Zurich: Holcim, the world's second-largest cement maker facing surging energy costs and weak demand in Europe, plans to cut costs and improve efficiency to boost profits by at least 1.5 billion Swiss francs (Dh5.9 billion, $1.62 billion) by the end of 2014.
The Swiss company's cost-cutting drive, which could also include some asset sales, follows a tough first quarter for the world's big cement-makers, which are battling soaring fuel costs and sluggish European markets.
Holcim and rivals Lafarge, HeidelbergCement and Mexico's Cemex have been trying to offset the surge in electricity, coal and oil costs through higher prices for their products.
Holcim is now taking action on costs too.
Under its efficiency programme, the Swiss company plans to cut logistics costs, reduce working capital and improve energy efficiency by increasing the use of alternative fuels.
Holcim also said it could make some selective div-estments.
Chief Executive Bernard Fontana said the programme would add at least 150 million Swiss francs to operating profit in 2012. The company anticipates the savings plan will cost 200 million Swiss francs to complete.
Fontana, who took over the helm in February, is known as a cost-cutter having launched a similar cost savings plan in his former role as head of Luxembourg-based stainless steel maker Aperam.
"With this programme, new CEO Fontana is giving a strong signal, which should shake up the Holcim organisation," ZKB analysts said in a note. They raised their rating on the stock to "overweight."
Shares in Holcim, which have risen almost ten per cent so far this year, were trading 0.4 per cent lower at 55.00 Swiss francs by 0845 GMT yesterday, outperforming a 2.7 per cent weaker European construction sector index. "As the programme is running up to 2014 it hints to an ongoing difficult environment," said Vontobel analyst Serge Rotzer. "This is recurring management work, it's not really an add-on."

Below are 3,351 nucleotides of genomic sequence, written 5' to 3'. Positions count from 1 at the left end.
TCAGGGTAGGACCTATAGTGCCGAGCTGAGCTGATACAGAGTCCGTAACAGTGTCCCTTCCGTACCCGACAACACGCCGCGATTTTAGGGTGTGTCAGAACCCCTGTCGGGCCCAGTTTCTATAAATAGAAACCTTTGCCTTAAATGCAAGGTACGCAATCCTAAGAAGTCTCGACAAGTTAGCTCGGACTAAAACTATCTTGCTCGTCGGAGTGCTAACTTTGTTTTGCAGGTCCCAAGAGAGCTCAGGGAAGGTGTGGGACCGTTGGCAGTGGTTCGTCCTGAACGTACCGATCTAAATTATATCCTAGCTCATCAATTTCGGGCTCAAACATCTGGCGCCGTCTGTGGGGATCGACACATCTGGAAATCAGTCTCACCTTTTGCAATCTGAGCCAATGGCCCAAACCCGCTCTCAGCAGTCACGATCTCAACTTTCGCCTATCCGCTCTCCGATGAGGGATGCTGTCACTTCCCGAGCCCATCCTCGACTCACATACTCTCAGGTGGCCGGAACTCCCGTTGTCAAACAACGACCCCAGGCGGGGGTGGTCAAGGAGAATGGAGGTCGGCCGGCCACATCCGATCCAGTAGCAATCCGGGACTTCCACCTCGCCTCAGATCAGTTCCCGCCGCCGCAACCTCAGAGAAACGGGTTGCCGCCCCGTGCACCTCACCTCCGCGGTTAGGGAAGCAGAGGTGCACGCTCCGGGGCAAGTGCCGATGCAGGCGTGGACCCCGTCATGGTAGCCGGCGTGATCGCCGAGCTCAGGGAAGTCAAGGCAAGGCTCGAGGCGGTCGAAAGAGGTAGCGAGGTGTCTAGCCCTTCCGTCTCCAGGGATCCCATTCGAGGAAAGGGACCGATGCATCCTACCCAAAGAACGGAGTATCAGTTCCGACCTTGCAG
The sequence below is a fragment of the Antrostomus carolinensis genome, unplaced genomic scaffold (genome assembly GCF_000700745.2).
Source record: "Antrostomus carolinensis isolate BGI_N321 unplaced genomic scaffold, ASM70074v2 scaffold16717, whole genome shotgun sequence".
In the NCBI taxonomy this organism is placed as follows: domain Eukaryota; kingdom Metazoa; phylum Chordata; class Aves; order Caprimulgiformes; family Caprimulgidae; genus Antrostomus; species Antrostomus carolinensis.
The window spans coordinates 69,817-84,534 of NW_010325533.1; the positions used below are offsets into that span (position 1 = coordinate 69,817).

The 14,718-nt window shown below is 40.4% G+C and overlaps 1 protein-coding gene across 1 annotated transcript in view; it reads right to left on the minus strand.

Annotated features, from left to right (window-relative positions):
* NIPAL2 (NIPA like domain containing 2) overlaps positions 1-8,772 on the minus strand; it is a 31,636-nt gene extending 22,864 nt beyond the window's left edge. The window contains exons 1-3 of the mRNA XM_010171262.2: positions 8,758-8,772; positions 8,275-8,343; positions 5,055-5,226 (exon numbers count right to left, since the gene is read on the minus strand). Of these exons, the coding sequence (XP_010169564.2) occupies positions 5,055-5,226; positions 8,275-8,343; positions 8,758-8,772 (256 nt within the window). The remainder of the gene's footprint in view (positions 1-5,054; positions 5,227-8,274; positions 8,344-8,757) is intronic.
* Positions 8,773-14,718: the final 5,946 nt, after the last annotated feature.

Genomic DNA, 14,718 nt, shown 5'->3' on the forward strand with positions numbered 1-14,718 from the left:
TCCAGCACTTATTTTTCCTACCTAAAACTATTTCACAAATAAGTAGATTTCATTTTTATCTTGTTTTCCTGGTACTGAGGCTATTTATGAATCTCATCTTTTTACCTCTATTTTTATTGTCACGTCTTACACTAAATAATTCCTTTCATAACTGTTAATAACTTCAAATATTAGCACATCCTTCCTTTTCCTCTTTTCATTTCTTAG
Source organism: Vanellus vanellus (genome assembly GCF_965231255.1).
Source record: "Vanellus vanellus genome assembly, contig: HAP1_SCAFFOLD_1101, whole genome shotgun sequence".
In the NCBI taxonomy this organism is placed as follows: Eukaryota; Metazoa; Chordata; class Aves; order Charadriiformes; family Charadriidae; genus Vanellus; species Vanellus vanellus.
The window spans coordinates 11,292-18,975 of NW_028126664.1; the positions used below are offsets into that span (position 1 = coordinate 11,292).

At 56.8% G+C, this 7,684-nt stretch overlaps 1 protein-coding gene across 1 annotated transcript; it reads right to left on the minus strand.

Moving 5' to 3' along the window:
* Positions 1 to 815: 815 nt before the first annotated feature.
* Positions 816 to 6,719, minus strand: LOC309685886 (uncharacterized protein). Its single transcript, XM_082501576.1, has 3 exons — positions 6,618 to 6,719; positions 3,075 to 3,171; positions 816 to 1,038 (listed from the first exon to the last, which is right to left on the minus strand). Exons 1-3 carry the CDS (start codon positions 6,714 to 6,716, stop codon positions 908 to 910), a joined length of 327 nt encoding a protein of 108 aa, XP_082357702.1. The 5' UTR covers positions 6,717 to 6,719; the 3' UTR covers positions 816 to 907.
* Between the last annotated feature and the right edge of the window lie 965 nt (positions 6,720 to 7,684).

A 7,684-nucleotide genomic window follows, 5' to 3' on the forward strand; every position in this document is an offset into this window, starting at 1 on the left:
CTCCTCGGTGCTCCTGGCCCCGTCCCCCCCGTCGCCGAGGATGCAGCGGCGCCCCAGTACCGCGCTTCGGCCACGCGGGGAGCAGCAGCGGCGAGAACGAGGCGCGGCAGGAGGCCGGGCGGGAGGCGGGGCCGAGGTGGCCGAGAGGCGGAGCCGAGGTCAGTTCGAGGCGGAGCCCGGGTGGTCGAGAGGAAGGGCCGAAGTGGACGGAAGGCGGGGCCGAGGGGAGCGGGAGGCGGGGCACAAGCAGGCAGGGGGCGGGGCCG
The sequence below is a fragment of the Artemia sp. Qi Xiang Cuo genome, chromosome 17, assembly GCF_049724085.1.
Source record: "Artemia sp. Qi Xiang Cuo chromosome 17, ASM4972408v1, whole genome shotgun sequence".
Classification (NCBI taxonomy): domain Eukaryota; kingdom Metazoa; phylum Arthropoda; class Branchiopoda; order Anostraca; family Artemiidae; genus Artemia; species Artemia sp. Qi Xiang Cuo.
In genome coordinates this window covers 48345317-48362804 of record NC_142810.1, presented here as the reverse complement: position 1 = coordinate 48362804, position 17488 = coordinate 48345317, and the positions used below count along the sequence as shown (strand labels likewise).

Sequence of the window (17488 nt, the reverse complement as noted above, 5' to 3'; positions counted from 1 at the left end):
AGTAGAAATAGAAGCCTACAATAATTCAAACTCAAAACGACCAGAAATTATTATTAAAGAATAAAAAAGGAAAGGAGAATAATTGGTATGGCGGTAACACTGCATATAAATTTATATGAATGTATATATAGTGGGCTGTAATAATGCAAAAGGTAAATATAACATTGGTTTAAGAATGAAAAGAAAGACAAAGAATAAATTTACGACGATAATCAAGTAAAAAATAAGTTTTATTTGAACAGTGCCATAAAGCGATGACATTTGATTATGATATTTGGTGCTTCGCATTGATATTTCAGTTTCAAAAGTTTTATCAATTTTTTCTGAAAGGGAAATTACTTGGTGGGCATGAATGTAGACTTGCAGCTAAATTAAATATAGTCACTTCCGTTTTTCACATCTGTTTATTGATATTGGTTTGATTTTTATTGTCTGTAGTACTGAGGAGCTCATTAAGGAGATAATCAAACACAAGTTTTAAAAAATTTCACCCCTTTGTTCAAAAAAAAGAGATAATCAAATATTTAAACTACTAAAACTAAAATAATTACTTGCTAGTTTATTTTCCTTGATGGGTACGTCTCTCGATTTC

The big cement companies are all suffering from weakness in the construction industry, which has struggled to recover from the global economic crisis in more mature markets, such as southern Europe where government austerity measures have held back spending.
They have been pinning their hopes on growth in demand from emerging markets and a recovery in the United States.
France's Lafarge has begun selling non-core assets to concentrate on its core cement and concrete business after saddling itself with debt after a multi-billion euro purchase of Egypt's Orascom Cement in 2007.
Holcim said reducing logistics costs would add an extra 250 million francs to operating profit by 2014, while improving energy efficiency and using alternative fuels should add 300 million francs in savings.
Holcim said the biggest chunk of savings of 500 million francs would come from innovation and measures to manage margin and prices better as well as improvements in marketing and sales.